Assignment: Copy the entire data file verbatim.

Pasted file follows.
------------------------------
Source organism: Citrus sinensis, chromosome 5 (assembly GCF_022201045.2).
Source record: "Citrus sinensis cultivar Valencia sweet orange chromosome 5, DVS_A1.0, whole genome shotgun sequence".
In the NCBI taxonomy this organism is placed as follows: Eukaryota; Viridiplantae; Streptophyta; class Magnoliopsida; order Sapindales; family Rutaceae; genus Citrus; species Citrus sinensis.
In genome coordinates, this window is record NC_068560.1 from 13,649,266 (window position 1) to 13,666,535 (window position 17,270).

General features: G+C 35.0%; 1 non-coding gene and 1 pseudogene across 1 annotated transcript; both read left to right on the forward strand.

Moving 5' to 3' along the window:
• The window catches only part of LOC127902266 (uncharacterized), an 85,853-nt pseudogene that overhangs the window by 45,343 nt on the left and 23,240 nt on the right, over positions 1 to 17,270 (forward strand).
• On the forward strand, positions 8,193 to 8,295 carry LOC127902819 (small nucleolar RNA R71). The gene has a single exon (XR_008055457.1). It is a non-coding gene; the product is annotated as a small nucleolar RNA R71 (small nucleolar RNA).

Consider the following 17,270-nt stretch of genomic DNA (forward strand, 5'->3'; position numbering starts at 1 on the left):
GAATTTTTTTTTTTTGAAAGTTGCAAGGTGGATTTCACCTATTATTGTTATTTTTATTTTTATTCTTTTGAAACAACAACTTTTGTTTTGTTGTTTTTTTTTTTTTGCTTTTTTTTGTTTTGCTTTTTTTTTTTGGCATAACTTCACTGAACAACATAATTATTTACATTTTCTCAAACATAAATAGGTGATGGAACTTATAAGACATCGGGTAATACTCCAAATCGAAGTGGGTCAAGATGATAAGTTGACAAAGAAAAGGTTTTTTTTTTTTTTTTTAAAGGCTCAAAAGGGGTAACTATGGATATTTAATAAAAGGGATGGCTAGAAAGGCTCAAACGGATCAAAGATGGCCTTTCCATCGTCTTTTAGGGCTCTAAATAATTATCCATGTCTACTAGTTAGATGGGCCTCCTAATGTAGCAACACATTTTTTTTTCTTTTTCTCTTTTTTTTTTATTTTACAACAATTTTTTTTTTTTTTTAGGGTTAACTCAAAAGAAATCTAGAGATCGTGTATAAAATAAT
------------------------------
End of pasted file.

Source organism: Citrus sinensis, chromosome 5 (assembly GCF_022201045.2).
Source record: "Citrus sinensis cultivar Valencia sweet orange chromosome 5, DVS_A1.0, whole genome shotgun sequence".
In the NCBI taxonomy this organism is placed as follows: Eukaryota; Viridiplantae; Streptophyta; class Magnoliopsida; order Sapindales; family Rutaceae; genus Citrus; species Citrus sinensis.
In genome coordinates, this window is record NC_068560.1 from 13,649,266 (window position 1) to 13,666,535 (window position 17,270).

General features: G+C 35.0%; 1 non-coding gene and 1 pseudogene across 1 annotated transcript; both read left to right on the forward strand.

Moving 5' to 3' along the window:
• The window catches only part of LOC127902266 (uncharacterized), an 85,853-nt pseudogene that overhangs the window by 45,343 nt on the left and 23,240 nt on the right, over positions 1 to 17,270 (forward strand).
• On the forward strand, positions 8,193 to 8,295 carry LOC127902819 (small nucleolar RNA R71). The gene has a single exon (XR_008055457.1). It is a non-coding gene; the product is annotated as a small nucleolar RNA R71 (small nucleolar RNA).

Consider the following 17,270-nt stretch of genomic DNA (forward strand, 5'->3'; position numbering starts at 1 on the left):
GAATTTTTTTTTTTTGAAAGTTGCAAGGTGGATTTCACCTATTATTGTTATTTTTATTTTTATTCTTTTGAAACAACAACTTTTGTTTTGTTGTTTTTTTTTTTTTGCTTTTTTTTGTTTTGCTTTTTTTTTTTGGCATAACTTCACTGAACAACATAATTATTTACATTTTCTCAAACATAAATAGGTGATGGAACTTATAAGACATCGGGTAATACTCCAAATCGAAGTGGGTCAAGATGATAAGTTGACAAAGAAAAGGTTTTTTTTTTTTTTTTTAAAGGCTCAAAAGGGGTAACTATGGATATTTAATAAAAGGGATGGCTAGAAAGGCTCAAACGGATCAAAGATGGCCTTTCCATCGTCTTTTAGGGCTCTAAATAATTATCCATGTCTACTAGTTAGATGGGCCTCCTAATGTAGCAACACATTTTTTTTTCTTTTTCTCTTTTTTTTTTATTTTACAACAATTTTTTTTTTTTTTTAGGGTTAACTCAAAAGAAATCTAGAGATCGTGTATAAAATAAT